- "At least it was lower on the danger meter than a Times Square crawling with Sentinels."
Ult-X #1 has the formation of the team: existing members Cyclops and Marvel Girl joined by Colossus, Storm, and the Beast coming to the rescue of Bobby Drake, who had run away from home after manifesting his mutation. They find him as his bus is pulling out of the Port Authority bus terminal [Nevermind that a bus wouldn't be trying to get through Times Square.] as Sentinels are coming in for the kill.
The Sentinel program is a government-sanctioned effort; mutants are killed on identification, regardless of whether they have proven dangerous. Collateral damage is acceptable and presumably frequent - these are the old, original giant Sentinel robots. The Sentinel program is decommissioned in Ult-X #6, after the X-Men save the President after Magneto rewired the Sentinels (programmed to destroy the Savage Lands, Magneto's base and a mutant sanctuary) to attack Washington.
- "Storm, too, empathized with the boy on that fundamental level - the unhappy kinship coming from having a power that manifested in deadly circumstances."
Ult-X #1: Ororo warns Scott that the first time she tried to control lightning, she nearly electrified a playground full of kids. [Scott's origins in Ult-X are thus far unexplored; I'm using his core-canon story, complete with Alex and one parachute.]
- "Xavier's voice sounded clearly in his ear. The Professor was monitoring them from Westchester, through radio rather than through Cerebro - even months after Weapon X, he had to limit his usage lest he overdo it and develop another crippling migraine."
The Weapon X arc (Ult-X #7-12) saw Xavier and the team kidnapped and held by Weapon X, a program apparently run by the US military but international in personnel and scope. The X-Men are trained and forced to perform murderous missions while Xavier was strapped into a version of Cerebro (think the subplot from X2). Xavier was a little looped and delirious for a while after the rescue.
- [Scott] "And we both know you damned well can make me do whatever the hell you want."
Fed up with the X-Men's philosophy and deeply wounded when longtime crush Marvel Girl is spotted in the embrace of the Wolverine, Scott hijacks the Blackbird and flies off to the Savage Land to join Magneto. In his final confrontation with Xavier, Scott notices that Xavier is playing with his mind - trying to calm him down. Xavier admits it, but whether Xavier engineered Scott's rage in the first place - the Blackbird is traced, leading the Sentinels to the Savage Land - to undermine Magneto, is unclear. Ultimate Xavier has little compunction about playing with the minds of his students - Ororo is 'encouraged' to reciprocated the Beast's crush (according to Proteus), Bobby receives a nonconsensual mindwipe after he was indiscreet about the school before Xavier took it public - and is totally forgiving of Scott after he returns to the team in Ult-X #6. [In all of my Ult-X fic, I have decided that Xavier did in fact 'provoke' Scott into fleeing to his archrival.]
- "Broad daylight's harder," Jean said. "It's not like when we grabbed Alex. There will be people assigned to watch him; they're prepared for stuff like this. Especially with the Brotherhood threatening to blow up the courthouse if the verdict isn't overturned."
Alex was introduced into my Ult-X universe in Saving Cain; he was kidnapped by the X-Men from right outside his school's courtyard at lunchtime. The Brotherhood survives after Magneto's death in Ult-X #6, but in fractured form. Wanda and Pietro don't inspire the fear their father did and Pietro's portrayed as inadequate to the task of leadership and unaware of others' perceptions of him (think Evolution Pietro); the Brotherhood is together, but pretty much only because of a lack of a better option. This doesn't mean that they are inconsequential - they are responsible for a bombing in downtown Tokyo (presumably not the only one) and manage to suss out some important information by hoodwinking the Beast.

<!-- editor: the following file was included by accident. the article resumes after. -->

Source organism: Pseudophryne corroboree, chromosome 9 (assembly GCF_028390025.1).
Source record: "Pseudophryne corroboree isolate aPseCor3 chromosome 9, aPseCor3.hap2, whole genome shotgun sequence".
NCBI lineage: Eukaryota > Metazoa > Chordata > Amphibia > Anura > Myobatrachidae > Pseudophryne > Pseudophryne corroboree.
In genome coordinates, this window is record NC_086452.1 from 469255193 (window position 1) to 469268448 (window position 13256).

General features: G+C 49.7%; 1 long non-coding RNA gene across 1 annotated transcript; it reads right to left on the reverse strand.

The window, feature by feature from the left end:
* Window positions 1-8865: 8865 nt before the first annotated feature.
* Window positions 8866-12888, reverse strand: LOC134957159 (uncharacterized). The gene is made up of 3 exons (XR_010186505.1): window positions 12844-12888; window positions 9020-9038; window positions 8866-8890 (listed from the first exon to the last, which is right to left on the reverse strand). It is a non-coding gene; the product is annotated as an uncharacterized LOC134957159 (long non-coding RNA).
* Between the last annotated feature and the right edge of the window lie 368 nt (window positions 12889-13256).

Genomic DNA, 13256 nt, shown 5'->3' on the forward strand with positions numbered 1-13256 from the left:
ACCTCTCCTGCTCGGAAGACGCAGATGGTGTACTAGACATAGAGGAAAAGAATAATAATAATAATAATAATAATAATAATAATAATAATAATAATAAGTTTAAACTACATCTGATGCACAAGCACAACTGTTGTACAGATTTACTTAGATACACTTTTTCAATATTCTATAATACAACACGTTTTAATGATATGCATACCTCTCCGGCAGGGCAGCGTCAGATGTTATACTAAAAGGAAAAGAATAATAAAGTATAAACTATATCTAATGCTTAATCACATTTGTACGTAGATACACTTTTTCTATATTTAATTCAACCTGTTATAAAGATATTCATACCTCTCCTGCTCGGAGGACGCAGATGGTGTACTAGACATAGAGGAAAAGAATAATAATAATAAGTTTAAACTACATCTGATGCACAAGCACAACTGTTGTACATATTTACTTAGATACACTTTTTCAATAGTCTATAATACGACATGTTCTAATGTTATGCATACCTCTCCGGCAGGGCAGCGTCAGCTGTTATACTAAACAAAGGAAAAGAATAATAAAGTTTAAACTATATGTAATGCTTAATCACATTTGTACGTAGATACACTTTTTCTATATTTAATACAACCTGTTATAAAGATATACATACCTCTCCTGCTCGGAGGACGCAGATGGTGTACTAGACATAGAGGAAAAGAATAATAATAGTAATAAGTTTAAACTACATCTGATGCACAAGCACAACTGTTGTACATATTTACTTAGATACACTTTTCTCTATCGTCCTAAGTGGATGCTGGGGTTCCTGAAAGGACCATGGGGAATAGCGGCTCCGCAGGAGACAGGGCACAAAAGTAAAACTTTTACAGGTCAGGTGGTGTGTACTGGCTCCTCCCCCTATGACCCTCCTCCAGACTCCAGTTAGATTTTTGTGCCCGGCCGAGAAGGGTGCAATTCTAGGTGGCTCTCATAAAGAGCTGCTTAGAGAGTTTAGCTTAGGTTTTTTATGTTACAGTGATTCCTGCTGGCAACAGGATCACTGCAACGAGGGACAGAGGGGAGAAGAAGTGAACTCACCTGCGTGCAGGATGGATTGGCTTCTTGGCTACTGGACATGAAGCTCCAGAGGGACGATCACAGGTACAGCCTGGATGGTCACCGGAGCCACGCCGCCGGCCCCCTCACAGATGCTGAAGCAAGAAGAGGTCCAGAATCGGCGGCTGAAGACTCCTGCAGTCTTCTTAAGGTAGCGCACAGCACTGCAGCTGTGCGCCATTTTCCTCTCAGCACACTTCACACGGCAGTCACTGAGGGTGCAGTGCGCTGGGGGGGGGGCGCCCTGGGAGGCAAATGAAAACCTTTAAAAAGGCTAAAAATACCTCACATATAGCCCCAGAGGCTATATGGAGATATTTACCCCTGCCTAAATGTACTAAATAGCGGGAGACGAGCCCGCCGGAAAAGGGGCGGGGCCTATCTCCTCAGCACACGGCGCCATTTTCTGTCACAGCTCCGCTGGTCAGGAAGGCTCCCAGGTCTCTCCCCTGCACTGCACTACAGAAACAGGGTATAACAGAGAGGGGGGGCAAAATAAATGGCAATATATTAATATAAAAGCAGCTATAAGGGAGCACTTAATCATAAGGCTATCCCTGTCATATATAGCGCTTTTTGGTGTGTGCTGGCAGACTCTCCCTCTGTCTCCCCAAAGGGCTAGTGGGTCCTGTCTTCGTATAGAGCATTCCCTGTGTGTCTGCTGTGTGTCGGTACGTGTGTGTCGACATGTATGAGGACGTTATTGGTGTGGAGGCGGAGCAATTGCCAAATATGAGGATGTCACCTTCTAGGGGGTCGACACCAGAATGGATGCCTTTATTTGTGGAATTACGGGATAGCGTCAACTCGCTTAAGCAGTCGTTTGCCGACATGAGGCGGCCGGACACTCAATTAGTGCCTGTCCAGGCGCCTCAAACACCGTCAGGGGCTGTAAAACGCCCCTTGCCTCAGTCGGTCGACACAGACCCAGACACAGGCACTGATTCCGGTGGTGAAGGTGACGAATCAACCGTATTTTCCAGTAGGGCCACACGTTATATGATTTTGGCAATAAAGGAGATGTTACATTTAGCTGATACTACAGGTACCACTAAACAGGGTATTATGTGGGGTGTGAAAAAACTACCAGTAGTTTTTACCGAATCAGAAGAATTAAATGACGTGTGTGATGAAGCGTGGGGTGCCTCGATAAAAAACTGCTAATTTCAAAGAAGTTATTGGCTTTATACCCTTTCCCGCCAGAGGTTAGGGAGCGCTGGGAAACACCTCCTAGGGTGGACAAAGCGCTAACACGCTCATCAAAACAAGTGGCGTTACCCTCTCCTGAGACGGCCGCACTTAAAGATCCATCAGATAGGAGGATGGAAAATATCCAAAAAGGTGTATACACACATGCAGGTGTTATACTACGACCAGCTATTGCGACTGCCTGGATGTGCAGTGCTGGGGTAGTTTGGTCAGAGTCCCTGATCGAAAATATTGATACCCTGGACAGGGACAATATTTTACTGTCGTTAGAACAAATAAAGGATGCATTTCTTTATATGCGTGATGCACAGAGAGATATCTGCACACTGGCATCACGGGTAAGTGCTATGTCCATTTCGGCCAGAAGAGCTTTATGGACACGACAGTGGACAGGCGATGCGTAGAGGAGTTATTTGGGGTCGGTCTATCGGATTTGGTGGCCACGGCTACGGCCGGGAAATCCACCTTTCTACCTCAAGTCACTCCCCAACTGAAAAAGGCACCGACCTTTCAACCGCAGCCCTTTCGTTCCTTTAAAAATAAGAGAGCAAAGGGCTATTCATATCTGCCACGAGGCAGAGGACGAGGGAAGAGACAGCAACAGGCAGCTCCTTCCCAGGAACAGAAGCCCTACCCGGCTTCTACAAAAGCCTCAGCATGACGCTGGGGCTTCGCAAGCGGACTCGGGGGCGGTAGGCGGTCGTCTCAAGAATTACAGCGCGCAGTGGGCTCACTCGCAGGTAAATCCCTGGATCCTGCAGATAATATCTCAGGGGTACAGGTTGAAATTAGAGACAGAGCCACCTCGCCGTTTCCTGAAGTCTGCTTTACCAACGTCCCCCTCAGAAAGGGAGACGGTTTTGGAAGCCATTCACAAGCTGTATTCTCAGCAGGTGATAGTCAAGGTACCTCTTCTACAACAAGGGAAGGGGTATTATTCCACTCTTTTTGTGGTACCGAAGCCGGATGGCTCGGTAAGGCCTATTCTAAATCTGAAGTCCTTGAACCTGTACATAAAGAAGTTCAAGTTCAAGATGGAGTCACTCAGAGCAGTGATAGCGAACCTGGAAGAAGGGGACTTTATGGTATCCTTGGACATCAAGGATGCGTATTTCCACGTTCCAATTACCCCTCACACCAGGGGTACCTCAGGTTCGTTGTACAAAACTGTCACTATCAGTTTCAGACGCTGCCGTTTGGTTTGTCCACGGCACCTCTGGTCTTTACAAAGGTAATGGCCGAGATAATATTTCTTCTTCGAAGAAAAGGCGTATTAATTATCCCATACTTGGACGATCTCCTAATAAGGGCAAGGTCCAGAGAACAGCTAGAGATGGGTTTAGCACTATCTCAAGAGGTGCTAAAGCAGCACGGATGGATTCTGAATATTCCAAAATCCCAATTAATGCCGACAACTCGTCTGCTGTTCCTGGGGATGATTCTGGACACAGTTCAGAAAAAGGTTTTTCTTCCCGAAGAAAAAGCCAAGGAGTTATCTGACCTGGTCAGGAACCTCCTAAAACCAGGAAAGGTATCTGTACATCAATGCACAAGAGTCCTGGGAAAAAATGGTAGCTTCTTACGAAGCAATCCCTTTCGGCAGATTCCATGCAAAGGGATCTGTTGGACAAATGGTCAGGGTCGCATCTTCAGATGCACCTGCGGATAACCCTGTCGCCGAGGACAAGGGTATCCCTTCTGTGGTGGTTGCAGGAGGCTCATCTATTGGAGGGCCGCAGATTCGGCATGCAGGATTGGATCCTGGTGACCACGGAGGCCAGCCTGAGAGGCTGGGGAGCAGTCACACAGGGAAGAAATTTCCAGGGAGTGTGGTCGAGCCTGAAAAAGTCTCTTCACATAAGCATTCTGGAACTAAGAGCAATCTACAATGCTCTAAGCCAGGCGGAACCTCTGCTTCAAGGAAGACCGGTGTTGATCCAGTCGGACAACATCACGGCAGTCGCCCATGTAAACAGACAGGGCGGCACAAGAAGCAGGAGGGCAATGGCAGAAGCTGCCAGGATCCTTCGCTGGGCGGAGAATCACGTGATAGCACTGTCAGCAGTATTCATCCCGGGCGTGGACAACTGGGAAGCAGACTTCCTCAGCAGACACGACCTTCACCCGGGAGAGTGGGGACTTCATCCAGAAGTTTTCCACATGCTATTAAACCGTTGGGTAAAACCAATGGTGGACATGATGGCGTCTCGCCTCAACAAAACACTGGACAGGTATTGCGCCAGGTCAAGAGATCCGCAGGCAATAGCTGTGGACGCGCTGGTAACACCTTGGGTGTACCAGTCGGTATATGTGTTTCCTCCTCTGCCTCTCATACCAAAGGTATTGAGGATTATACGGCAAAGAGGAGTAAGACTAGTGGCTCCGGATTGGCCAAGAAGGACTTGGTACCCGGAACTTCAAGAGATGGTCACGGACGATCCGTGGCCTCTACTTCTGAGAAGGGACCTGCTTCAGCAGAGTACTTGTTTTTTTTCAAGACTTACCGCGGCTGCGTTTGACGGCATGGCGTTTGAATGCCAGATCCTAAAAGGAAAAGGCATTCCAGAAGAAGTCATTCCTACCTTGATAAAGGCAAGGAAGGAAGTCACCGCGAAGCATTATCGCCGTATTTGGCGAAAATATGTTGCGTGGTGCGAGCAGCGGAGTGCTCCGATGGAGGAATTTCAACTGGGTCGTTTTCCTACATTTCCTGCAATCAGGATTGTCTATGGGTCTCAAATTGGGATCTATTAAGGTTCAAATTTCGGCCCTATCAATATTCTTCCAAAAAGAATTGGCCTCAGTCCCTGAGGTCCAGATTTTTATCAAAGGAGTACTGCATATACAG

[I'm tweaking the Brotherhood's role - dropping both the entire Beast/Blob storyline and the anthropomorphic membership business - and remembering that just because Magneto was verbally abusive towards his son doesn't mean that Pietro was actually an idiot.]
- "This was where he had seen Magneto playing Frisbee with the children last week. This was where Xavier had proudly displayed his domesticated pet tyrant, like an artist with his latest creation. Which, in a sense, was the truth."
In Ult-X #15, after a discussion with the Maximoff twins at the Guggenheim, Xavier takes Pietro to Central Park to see the mind-wiped Magneto. Piotr, who saw Magneto 'killed' in spectacular fashion in Ult-X #6 - Magneto is first betrayed by Wolverine, whom he had sent to the X-Men to kill Xavier, and then by Pietro before Xavier telepathically forces him to turn his power against himself and basically suicide - doesn't take the revelation well.
Technically, readers have known since Ult-X #12, when a delirious Xavier tells Jean that Magneto is alive and soon they will all be one happy family living together, Brotherhood and X-Men as one. Jean is shocked, to say the least, but Xavier falls asleep before she can question him about it.
Whether this is a true parallel to the Joseph storyline in core canon is up for debate; I'm apparently in the minority by saying that it isn't - Ultimate Xavier is much less benevolent, much more ethically flexible than his core counterpart, and much more ruthless and thus wouldn't have simply stripped away all of the 'bad thoughts' that made Erik Lehnsherr into Magneto without replacing them with something more useful. When we first see Erik in Ult-X #15, he doesn't know he's a mutant, nor does he know that Xavier was once his closest friend (much closer than in core canon) or that he has children - children Xavier was just socializing with a few blocks away. Xavier has apparently set him up with a new life, new memories, and a residence and a job - teaching Down's Syndrome kids and living an unexciting working class existence (especially by NYC standards) and shows no inclination to get him out of it - Xavier uses telepathic suggestion when Erik suspects that he recognizes him. Magneto has been stripped of everything - not just what made him Magneto, but what made him Erik as well. It's a living prison of the mind - Magneto has some choice phrases once he is returned to his faculties in Ult-X #25 and following - and I took it as equivalent to "being haloed" in the film "Minority Report".
- "Piotr hadn't needed a room. On his second stop of the night, a small club on 8th that was not yet part of the Everything Queer supermarket culture of that part of Chelsea, he had met a beautiful little Polish boy who had an apartment nearby and whose roommate was out of town."